Doncaster Sheffield Airport: Fifteen parties express interest in operating re-opened airport - but may not pay rent for first two years

Fifteen organisations have expressed an interest in operating a re-opened Doncaster Sheffield Airport on a lease from Doncaster Council, newly published papers have revealed.
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A new report has now been made available by city councillors ahead of a major Cabinet meeting on the future of the airport, which closed almost a year ago, on September 20.

The papers state that despite concerns about landowners Peel Group’s plans to develop the site, no planning applications of concern have yet been received by the council.

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It is also confirmed that Leeds Bradford Airport has requested to be allowed to manage the former Doncaster Sheffield airspace, which is not currently under air traffic control.

Doncaster Sheffield AIrport closure protestDoncaster Sheffield AIrport closure protest
Doncaster Sheffield AIrport closure protest

Yet the main finding of the report is that 15 different parties took part in a stakeholder engagement event for organisations who would be interested in operating the airport on a lease from the council, who themselves hope to secure a lease on the site from Peel.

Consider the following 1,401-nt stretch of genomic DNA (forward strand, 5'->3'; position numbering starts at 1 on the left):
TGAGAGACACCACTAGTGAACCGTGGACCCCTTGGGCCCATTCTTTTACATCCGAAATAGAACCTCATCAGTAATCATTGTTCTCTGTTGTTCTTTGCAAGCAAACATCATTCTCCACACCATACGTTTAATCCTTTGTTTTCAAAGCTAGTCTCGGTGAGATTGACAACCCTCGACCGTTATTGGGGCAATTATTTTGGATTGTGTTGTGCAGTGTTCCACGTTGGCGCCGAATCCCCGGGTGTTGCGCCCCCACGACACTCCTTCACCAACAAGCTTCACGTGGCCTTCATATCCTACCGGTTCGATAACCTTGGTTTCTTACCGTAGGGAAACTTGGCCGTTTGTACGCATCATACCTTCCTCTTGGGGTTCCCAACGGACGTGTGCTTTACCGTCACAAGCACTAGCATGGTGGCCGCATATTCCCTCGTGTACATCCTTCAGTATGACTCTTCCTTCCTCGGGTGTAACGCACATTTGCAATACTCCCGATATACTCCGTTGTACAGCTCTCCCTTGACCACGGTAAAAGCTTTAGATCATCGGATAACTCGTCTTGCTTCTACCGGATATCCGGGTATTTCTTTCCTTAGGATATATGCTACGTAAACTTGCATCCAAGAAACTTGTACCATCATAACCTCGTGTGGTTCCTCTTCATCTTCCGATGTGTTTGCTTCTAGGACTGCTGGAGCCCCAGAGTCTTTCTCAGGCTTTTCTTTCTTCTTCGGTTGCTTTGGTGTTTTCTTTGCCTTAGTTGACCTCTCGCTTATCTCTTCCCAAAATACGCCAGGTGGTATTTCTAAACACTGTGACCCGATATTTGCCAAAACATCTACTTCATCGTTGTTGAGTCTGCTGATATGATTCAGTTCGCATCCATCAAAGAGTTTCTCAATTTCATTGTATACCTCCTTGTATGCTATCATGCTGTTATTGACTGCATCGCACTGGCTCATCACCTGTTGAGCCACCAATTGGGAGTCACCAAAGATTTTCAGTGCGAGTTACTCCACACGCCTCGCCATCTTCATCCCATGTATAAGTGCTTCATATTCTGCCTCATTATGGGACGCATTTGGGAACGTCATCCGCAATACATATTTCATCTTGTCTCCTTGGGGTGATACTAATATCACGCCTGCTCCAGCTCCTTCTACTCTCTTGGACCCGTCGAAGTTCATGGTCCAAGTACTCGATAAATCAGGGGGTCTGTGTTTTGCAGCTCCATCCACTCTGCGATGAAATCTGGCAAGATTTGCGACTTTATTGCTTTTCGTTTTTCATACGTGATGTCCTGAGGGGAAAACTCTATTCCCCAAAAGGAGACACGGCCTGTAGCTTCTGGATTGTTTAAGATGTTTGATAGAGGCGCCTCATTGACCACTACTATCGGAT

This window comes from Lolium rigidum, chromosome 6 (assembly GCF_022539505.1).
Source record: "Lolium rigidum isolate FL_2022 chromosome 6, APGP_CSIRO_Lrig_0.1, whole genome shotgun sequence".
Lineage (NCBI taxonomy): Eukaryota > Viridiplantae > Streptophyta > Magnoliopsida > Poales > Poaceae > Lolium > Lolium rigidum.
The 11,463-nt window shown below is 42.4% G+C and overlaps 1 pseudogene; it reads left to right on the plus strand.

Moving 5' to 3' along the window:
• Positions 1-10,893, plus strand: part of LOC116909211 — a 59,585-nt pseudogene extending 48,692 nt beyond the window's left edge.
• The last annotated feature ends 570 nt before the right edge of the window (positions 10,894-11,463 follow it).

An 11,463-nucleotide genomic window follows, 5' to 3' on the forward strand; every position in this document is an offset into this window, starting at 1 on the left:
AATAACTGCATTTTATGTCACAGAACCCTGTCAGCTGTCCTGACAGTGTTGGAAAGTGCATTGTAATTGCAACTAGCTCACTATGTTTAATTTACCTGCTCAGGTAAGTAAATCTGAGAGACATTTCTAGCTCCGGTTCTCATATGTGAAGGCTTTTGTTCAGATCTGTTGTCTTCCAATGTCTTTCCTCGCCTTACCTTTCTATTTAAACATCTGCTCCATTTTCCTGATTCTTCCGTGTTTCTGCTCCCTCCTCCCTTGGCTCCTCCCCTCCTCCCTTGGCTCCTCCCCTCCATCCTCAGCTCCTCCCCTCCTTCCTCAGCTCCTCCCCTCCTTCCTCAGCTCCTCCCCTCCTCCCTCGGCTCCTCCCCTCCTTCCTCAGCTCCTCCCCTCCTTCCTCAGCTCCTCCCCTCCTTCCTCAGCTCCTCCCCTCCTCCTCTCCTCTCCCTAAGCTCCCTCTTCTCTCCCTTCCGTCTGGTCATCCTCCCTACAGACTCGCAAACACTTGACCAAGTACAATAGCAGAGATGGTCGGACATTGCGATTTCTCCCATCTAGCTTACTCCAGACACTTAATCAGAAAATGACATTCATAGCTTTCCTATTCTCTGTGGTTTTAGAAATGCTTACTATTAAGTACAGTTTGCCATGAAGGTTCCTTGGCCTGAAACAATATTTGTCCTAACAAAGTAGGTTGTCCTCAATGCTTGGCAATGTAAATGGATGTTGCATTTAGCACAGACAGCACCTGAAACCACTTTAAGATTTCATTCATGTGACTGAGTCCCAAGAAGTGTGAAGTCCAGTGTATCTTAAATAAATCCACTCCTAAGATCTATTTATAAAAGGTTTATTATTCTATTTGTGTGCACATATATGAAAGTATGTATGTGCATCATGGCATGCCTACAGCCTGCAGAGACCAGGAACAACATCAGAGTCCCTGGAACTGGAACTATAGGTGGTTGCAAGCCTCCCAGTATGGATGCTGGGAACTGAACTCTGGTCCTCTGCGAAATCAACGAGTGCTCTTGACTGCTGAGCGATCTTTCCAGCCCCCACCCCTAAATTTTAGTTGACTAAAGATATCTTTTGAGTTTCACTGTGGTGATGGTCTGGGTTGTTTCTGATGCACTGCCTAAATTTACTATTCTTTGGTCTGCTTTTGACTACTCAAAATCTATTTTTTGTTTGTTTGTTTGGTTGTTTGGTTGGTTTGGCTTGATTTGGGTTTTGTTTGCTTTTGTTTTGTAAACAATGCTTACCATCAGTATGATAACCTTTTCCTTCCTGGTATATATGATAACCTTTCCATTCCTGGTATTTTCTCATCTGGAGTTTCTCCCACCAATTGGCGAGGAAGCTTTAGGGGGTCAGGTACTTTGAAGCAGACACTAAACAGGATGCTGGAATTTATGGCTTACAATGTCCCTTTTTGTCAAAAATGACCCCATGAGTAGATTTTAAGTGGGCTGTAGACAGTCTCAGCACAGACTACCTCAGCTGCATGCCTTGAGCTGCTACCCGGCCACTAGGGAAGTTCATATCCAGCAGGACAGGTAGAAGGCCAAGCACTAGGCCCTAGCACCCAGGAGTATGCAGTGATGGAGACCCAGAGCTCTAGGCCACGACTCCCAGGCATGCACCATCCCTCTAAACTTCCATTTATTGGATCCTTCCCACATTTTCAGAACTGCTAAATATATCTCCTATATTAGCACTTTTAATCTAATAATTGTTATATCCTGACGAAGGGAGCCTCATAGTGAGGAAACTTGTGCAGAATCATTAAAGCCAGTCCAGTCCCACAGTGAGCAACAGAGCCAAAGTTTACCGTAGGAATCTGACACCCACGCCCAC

However, feedback found that these parties wanted a commitment from the council on the payment of reinstatement costs, as much of the airport structure was dismantled following closure. They also lobbied for a rent-free start-up period of up to two years, the freedom to develop the site without constraints and clarity over the future of the airspace.

The report added that 130,000 people had signed a petition calling for the airport to re-open, that it could support 5,000 new jobs and that developing the land for non-aviation use would simply displace existing investment.

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Although the council accepts that reinstatement costs could be significant, officers believe that the site could eventually support maintenance, repair and manufacturing facilities for the industry.

The council has asked the Civil Aviation Authority to grant a temporary extension to the airspace control, as the CAA has now put forward an Airspace Change Proposal, which could deter investors who would have to apply for its management to be reinstated.

The report concludes that a contract could be awarded to an operator next spring, and that a leasehold agreement with Peel is likely, though the company had made it clear that the freehold of the site is not for sale.